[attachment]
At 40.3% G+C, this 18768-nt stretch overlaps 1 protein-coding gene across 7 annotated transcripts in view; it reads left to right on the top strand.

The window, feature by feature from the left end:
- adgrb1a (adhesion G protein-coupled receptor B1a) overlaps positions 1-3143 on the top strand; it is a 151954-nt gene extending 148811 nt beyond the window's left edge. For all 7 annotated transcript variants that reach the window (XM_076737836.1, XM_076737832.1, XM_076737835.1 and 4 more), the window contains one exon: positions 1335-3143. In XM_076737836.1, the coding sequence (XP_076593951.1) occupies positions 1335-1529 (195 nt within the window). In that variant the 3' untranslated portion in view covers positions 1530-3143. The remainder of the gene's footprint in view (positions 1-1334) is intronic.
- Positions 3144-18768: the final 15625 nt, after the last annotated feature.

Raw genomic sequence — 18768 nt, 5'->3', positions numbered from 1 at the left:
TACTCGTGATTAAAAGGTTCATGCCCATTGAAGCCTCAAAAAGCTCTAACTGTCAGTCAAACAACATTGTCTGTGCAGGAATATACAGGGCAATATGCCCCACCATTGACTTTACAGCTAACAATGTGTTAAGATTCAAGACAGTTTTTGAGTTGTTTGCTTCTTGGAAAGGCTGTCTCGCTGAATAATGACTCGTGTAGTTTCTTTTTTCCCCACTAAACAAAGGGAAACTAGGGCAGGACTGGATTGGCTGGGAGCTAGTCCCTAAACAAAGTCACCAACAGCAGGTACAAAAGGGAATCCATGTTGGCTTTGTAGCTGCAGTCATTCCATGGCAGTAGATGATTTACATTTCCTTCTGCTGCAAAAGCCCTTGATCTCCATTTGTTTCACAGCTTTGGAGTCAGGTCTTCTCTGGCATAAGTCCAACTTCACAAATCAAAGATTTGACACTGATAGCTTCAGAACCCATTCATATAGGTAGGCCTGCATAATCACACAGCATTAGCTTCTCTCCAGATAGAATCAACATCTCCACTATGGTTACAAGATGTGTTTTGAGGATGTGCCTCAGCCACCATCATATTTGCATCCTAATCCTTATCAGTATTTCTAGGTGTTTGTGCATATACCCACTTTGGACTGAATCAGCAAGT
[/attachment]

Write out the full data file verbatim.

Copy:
At 40.3% G+C, this 18768-nt stretch overlaps 1 protein-coding gene across 7 annotated transcripts in view; it reads left to right on the top strand.

The window, feature by feature from the left end:
- adgrb1a (adhesion G protein-coupled receptor B1a) overlaps positions 1-3143 on the top strand; it is a 151954-nt gene extending 148811 nt beyond the window's left edge. For all 7 annotated transcript variants that reach the window (XM_076737836.1, XM_076737832.1, XM_076737835.1 and 4 more), the window contains one exon: positions 1335-3143. In XM_076737836.1, the coding sequence (XP_076593951.1) occupies positions 1335-1529 (195 nt within the window). In that variant the 3' untranslated portion in view covers positions 1530-3143. The remainder of the gene's footprint in view (positions 1-1334) is intronic.
- Positions 3144-18768: the final 15625 nt, after the last annotated feature.

Raw genomic sequence — 18768 nt, 5'->3', positions numbered from 1 at the left:
TACTCGTGATTAAAAGGTTCATGCCCATTGAAGCCTCAAAAAGCTCTAACTGTCAGTCAAACAACATTGTCTGTGCAGGAATATACAGGGCAATATGCCCCACCATTGACTTTACAGCTAACAATGTGTTAAGATTCAAGACAGTTTTTGAGTTGTTTGCTTCTTGGAAAGGCTGTCTCGCTGAATAATGACTCGTGTAGTTTCTTTTTTCCCCACTAAACAAAGGGAAACTAGGGCAGGACTGGATTGGCTGGGAGCTAGTCCCTAAACAAAGTCACCAACAGCAGGTACAAAAGGGAATCCATGTTGGCTTTGTAGCTGCAGTCATTCCATGGCAGTAGATGATTTACATTTCCTTCTGCTGCAAAAGCCCTTGATCTCCATTTGTTTCACAGCTTTGGAGTCAGGTCTTCTCTGGCATAAGTCCAACTTCACAAATCAAAGATTTGACACTGATAGCTTCAGAACCCATTCATATAGGTAGGCCTGCATAATCACACAGCATTAGCTTCTCTCCAGATAGAATCAACATCTCCACTATGGTTACAAGATGTGTTTTGAGGATGTGCCTCAGCCACCATCATATTTGCATCCTAATCCTTATCAGTATTTCTAGGTGTTTGTGCATATACCCACTTTGGACTGAATCAGCAAGT